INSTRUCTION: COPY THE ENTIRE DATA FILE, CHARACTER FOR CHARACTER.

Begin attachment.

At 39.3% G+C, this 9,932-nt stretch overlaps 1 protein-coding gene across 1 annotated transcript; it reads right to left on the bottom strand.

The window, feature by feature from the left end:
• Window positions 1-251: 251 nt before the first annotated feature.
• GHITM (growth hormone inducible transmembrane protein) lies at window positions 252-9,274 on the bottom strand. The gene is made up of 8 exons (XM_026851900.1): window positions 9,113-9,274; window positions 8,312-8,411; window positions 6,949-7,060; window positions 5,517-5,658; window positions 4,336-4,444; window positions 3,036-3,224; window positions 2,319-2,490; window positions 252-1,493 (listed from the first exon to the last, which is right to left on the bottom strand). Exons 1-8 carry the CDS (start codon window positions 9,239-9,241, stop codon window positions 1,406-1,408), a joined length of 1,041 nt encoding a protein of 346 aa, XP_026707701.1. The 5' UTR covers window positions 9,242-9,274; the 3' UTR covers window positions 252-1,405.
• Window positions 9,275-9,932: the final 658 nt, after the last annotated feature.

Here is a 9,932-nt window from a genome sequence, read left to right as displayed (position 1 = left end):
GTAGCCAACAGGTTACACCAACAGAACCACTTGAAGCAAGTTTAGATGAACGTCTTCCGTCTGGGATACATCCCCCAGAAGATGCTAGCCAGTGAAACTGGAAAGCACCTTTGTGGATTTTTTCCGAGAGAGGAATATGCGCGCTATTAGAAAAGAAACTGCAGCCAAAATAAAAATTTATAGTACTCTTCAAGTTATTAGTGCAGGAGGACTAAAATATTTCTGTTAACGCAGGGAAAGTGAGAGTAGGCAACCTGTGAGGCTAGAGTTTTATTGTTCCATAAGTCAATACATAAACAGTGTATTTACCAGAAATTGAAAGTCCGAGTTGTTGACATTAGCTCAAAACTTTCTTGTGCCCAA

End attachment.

At 39.3% G+C, this 9,932-nt stretch overlaps 1 protein-coding gene across 1 annotated transcript; it reads right to left on the bottom strand.

The window, feature by feature from the left end:
• Window positions 1-251: 251 nt before the first annotated feature.
• GHITM (growth hormone inducible transmembrane protein) lies at window positions 252-9,274 on the bottom strand. The gene is made up of 8 exons (XM_026851900.1): window positions 9,113-9,274; window positions 8,312-8,411; window positions 6,949-7,060; window positions 5,517-5,658; window positions 4,336-4,444; window positions 3,036-3,224; window positions 2,319-2,490; window positions 252-1,493 (listed from the first exon to the last, which is right to left on the bottom strand). Exons 1-8 carry the CDS (start codon window positions 9,239-9,241, stop codon window positions 1,406-1,408), a joined length of 1,041 nt encoding a protein of 346 aa, XP_026707701.1. The 5' UTR covers window positions 9,242-9,274; the 3' UTR covers window positions 252-1,405.
• Window positions 9,275-9,932: the final 658 nt, after the last annotated feature.

Here is a 9,932-nt window from a genome sequence, read left to right as displayed (position 1 = left end):
GTAGCCAACAGGTTACACCAACAGAACCACTTGAAGCAAGTTTAGATGAACGTCTTCCGTCTGGGATACATCCCCCAGAAGATGCTAGCCAGTGAAACTGGAAAGCACCTTTGTGGATTTTTTCCGAGAGAGGAATATGCGCGCTATTAGAAAAGAAACTGCAGCCAAAATAAAAATTTATAGTACTCTTCAAGTTATTAGTGCAGGAGGACTAAAATATTTCTGTTAACGCAGGGAAAGTGAGAGTAGGCAACCTGTGAGGCTAGAGTTTTATTGTTCCATAAGTCAATACATAAACAGTGTATTTACCAGAAATTGAAAGTCCGAGTTGTTGACATTAGCTCAAAACTTTCTTGTGCCCAA